eBay item: “Brand X high efficiency single stage 100,000 BTU gas furnace. We have purchased a LARGE LOT of these BRAND NEW OVERSTOCK units direct from the manufacturer and want to pass the savings on to you!! Our freight cost is a flat rate to anywhere in the lower 48 states of the USA. The $165 rate will get the shipment to your driveway or a dock. Most drivers are more than happy to assist with unloading as long as you have help. They are NOT required to help!”

These units are not light! If you have 2-3 people willing to help you unload it off the back of a tractor trailer, you may wish to try. The warranty on the unit is sold with the unit! ANY qualified and certified technician or company can process warranty claims for you. Starting bid is $849. Buy it now price is $979.”

This was an eBay online auction item in January 2006, one of hundreds of furnaces for sale via the Internet. Does this type of selling have an impact on the traditional HVAC distribution channel? It’s bound to have some type of ripple effect, but is it enough to change how an HVAC distributor goes to market and retains a profitable business model?

“My concern is state law and regulations,” said David Williams of Gateway Supply Co., Columbia, S.C. “I know in our state of South Carolina you must be licensed to install HVAC equipment. There are provisions for installing your own system, but how could that be controlled if units are being sold to whomever asks? How can a noncertified individual adjust the refrigerant charge properly? Does buying through the Internet help circumvent the laws in a state that requires licensing? There seems to be no way to police these sales.

“There seems to be an ever increasing need to be in the e-business, and we are participating, but there is a real issue with units being purchased through the Internet and these are some of the concerns that I have heard around our state.”

With that in mind, some distributors are choosing to be proactive rather than reactive, using the Internet to boost sales and open up a new way for customers to browse and shop for products.

“Internet sales are an integral part of our company’s business plan,” said Mike Michel of R.E. Michel Co. Inc., Baltimore. “We have seen sales grow more than 700 percent over the last five years, and we estimate that revenue will exceed $12 million for the 2006 calendar year.”

Williams said his company is starting to venture into e-business, citing it as a “real and viable market.” He noted that the Internet is a great way of marketing to people who would otherwise not know his company at all; and it is also a great way to help reduce slow moving inventory.

“Just recently we have started putting HVAC parts on our available list and we have been successful moving these as well our plumbing parts,” he said. “With equipment changing by the hour, it is also a great way of moving obsolete parts that you seem to always get stuck with. As long as it makes sense, we will continue with this project and grow it as large as it allows, but we will refrain from moving new equipment because of many personal concerns.”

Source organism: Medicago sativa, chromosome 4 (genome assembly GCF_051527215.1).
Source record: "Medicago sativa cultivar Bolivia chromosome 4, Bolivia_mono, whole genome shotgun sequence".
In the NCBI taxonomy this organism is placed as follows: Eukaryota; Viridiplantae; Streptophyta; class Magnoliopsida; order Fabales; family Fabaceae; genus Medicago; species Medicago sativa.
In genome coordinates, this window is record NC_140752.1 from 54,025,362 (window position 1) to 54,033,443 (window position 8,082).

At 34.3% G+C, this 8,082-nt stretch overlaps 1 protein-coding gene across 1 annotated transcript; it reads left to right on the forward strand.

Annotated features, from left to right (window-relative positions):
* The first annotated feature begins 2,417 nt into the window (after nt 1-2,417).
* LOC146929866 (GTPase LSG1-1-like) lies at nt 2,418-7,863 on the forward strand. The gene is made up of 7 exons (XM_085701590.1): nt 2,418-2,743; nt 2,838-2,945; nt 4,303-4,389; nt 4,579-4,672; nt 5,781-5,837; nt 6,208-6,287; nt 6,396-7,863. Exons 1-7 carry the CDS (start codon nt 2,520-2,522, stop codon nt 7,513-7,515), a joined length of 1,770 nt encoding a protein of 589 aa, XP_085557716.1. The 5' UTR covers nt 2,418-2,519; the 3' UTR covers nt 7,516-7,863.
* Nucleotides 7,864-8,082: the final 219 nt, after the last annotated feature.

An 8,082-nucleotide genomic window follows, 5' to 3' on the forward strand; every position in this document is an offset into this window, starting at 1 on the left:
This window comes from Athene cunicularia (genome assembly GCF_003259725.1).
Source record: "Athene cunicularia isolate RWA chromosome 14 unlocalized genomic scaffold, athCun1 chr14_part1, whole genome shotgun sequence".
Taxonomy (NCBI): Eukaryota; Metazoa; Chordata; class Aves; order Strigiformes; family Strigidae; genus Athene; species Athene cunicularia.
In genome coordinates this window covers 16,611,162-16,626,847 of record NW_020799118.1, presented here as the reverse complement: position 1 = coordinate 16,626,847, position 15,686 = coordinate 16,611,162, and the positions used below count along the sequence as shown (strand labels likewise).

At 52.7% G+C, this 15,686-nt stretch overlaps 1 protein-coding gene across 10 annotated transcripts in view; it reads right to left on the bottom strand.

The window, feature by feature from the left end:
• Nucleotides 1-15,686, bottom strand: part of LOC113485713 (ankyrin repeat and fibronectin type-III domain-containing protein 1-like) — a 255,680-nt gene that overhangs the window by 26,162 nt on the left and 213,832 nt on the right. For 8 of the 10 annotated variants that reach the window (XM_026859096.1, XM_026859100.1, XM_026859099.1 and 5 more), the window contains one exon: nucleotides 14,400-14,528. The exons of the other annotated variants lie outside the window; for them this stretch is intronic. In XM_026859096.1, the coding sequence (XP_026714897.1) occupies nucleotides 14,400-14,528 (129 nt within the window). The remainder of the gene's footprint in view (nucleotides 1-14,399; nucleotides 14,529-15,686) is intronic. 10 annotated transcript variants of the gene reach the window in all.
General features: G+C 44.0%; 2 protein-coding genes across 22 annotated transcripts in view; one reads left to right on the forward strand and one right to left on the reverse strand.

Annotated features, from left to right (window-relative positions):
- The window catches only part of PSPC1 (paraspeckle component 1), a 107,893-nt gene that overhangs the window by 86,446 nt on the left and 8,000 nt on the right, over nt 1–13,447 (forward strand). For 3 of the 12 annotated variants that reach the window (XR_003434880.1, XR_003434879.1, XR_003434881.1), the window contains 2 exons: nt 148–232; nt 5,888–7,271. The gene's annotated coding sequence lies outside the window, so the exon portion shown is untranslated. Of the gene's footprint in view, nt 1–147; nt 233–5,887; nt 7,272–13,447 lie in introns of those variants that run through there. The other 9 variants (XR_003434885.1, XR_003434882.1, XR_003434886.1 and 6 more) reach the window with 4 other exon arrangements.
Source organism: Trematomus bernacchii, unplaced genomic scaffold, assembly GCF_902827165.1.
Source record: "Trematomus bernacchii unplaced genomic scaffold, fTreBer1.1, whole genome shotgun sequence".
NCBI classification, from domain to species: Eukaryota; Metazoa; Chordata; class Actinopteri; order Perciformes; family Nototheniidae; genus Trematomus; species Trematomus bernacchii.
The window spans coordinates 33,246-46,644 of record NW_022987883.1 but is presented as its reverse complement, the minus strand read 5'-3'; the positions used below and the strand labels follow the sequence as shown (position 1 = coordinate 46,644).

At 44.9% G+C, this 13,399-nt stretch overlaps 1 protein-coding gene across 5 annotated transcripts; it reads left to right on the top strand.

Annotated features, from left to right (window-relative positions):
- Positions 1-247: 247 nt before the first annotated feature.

Michel said that distributors should start with the basics, i.e., an attractive, easy-to-navigate Website, uncluttered to facilitate, fast downloading, with content to include company information and contacts. “It should also have programs like ours: consumer financing, our travel incentive, and e-sizzle which is our Internet-based customer rewards offering,” he said. “We also feature a Tech Tips section (installation & service) and training that is available to our customers.”

The key phrase here may be “our customers.” The real questions may be, “Who is buying the equipment and why?”


Besides controlling to whom HVAC equipment is sold, Williams’ concerns include:

1. Do manufacturers know these products are being sold and if they do, are warranties part of the equation?

2. The Environmental Protection Agency (EPA) is not directly involved in the sell of HVAC parts and equipment, but should they be?

“I know our agreement with our equipment manufacturer requires us to sell to properly trained and qualified individuals and/or companies and not to sell for resell,” Williams said.

“But how are manufacturers allowing their products to be sold through the Internet if others have the same requirement as us?

“The only answer I can imagine is there must not be a warranty associated with these units. If this is true, then why would someone be willing to spend major dollars on something that carries no warranties? If units are being sold via the Internet and they do not carry warranties, this poses another danger for the unsuspecting consumer. It appears to me that someone with less than stellar morals could dupe consumers.

“Secondly, most split systems require some adjustments on the refrigerant charge based on the varying line set lengths. How are individuals able to achieve this when they cannot purchase refrigerant? Plus, when refrigerant needs to be reclaimed the Internet purchaser surely is unable to perform this either. As much as I hate further regulation, should EPA intervene on systems being sold via the Internet?”

One distributor’s concerns don’t lie in selling via the Internet as much as the current economy. Doug Young of the Behler-Young Co., Grand Rapids, Mich., believes in fixing the economy first, then exploring the Internet.

“We currently do not have plans for much involvement in the Internet,” he said. “With the economic disaster in Michigan and the horrible weather, we are focusing short term. I see us being more involved with the Internet in the future, but I am not sure what that looks like. We will likely take advantage of whatever is available from our main business software provider.”

Publication date:01/22/2007